Finally, I offer reflections on the shadow side of such ambitious transformational work, and its evolutionary role in learning what we need to learn to actually succeed at creating the world we want.
It is all incredibly rich, filled with problems and promise. If you are (or are thinking of getting) involved in the Occupy movement, consider using the Coaching Visionaries questionnaire to explore your thoughts and feelings. It just might shed light on other areas of your life, as well - and with a bit of adaptation, it could be reconfigured to help you do just that.
Blessings on this and all the other Journeys.
Occupy Wall Street: More popular than you think
Truly remarkable bar graphs showing what the actual distribution of wealth is in the United States, what Americans think it is, and what they think it should be. A mind-boggle... bursting with potential...
To get down into the nitty gritty detail of the economic inequity over the last half century, see this fascinating slide show of 41 charts collected by Business Insider
Six Demands to Make of Wall Street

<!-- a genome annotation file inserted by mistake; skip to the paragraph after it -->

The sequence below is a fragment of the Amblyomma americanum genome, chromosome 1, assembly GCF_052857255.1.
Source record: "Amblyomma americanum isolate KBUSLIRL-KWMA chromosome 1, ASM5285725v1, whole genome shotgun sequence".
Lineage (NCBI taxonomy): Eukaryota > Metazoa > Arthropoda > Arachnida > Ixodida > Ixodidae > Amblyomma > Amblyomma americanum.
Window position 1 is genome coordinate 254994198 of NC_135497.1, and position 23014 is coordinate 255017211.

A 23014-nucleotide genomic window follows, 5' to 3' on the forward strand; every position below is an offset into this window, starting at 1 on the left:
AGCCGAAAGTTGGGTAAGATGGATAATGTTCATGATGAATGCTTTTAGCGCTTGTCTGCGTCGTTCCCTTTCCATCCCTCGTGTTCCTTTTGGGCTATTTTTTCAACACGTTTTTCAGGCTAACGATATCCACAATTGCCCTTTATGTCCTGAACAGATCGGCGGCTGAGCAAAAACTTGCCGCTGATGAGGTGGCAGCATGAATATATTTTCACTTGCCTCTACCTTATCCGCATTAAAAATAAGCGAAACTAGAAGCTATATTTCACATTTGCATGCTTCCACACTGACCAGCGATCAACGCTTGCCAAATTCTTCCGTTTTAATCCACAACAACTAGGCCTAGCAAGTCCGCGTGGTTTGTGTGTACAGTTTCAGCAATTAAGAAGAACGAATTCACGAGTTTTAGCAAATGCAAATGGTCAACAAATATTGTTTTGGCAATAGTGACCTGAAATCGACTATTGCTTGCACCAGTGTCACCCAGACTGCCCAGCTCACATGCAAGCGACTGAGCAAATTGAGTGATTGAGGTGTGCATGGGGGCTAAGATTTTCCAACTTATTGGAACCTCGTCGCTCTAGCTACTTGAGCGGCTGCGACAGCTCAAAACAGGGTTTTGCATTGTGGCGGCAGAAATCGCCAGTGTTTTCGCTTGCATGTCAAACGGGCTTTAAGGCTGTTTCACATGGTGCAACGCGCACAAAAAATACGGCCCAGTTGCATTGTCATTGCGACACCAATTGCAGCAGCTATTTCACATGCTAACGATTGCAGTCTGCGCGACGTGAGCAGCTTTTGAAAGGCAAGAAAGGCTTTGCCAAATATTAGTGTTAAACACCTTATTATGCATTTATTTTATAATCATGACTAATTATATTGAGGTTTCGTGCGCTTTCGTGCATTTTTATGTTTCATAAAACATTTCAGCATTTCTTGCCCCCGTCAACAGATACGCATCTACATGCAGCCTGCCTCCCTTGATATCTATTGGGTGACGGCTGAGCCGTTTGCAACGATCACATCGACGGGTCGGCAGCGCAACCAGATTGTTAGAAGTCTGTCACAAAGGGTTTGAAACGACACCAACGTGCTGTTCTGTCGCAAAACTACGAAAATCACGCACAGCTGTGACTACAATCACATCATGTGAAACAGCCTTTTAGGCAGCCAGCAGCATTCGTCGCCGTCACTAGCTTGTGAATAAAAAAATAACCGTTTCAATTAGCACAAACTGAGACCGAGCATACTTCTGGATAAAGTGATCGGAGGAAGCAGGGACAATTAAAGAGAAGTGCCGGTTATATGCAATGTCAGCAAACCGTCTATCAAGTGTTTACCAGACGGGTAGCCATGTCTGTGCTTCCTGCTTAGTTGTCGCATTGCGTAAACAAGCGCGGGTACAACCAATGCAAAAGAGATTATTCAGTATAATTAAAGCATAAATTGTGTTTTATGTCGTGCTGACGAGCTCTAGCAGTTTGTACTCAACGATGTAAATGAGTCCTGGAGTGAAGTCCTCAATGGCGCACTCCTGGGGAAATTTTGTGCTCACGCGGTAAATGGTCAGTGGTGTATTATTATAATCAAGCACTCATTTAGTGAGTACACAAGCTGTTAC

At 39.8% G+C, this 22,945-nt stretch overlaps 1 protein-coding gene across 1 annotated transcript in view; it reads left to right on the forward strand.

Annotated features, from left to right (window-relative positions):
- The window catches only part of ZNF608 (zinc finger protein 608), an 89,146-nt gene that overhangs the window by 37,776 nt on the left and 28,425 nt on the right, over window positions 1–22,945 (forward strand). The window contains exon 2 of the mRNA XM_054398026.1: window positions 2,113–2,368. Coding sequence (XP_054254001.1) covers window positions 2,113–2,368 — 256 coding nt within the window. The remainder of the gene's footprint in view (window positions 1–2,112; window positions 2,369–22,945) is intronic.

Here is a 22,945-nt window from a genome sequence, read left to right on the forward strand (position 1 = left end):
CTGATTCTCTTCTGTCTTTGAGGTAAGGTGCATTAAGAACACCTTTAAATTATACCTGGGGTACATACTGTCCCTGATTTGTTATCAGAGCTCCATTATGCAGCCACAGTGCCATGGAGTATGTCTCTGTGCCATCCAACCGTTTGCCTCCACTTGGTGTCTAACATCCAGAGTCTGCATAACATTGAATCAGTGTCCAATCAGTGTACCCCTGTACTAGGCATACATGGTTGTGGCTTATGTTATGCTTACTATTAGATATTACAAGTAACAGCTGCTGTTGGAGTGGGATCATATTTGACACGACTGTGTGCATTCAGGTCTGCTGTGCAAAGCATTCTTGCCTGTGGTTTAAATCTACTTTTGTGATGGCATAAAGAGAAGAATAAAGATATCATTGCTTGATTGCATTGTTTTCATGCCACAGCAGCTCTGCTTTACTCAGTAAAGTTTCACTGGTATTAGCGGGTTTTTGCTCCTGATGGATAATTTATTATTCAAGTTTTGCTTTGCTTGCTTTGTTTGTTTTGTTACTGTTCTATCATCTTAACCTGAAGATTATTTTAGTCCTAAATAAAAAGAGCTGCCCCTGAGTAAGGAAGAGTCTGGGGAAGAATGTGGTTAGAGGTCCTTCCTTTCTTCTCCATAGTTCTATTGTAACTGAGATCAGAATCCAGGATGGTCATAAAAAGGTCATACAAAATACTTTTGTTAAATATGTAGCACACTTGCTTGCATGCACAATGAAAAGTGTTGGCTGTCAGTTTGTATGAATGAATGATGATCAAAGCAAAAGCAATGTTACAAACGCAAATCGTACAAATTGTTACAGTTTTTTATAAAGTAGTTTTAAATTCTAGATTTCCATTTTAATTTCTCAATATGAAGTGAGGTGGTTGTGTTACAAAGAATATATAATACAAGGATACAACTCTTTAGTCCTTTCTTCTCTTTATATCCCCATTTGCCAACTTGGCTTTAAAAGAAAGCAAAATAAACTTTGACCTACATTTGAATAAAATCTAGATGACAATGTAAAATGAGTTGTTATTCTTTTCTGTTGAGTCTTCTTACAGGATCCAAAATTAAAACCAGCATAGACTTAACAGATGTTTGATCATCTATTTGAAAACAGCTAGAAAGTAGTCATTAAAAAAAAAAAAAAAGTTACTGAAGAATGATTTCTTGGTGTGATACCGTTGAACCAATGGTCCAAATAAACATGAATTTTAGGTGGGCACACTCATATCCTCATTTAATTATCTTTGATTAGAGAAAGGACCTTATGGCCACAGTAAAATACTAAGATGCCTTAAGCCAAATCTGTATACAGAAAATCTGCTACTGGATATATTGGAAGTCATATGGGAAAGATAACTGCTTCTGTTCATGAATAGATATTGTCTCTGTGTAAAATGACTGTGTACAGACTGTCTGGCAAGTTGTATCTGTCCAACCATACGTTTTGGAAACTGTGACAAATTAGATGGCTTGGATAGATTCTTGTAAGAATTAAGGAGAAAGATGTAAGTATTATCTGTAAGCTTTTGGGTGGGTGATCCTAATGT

By Sen. Bernie Sanders
And for news of the 1% supporting the 99% see
Global Virtual Assembly for sharing and networking results of local General Assemblies
Over 900 events in more than 80 countries - including more than 100 in the US - scheduled for Saturday, October 15
Global Agora up and running for sending each other videos and messages
The central site for catalyzing and networking all Occupy actions
Especially this great story about the evolution of their site
and access to a growing list of co-created resources about how to create an Occupy action, including descriptions of their group processes
Working Groups as Open Space
Inside Occupy Wall Street: A Journalist-Participant Describes What Life Is Really Like (Complicated and Inspiring) at Zuccotti Park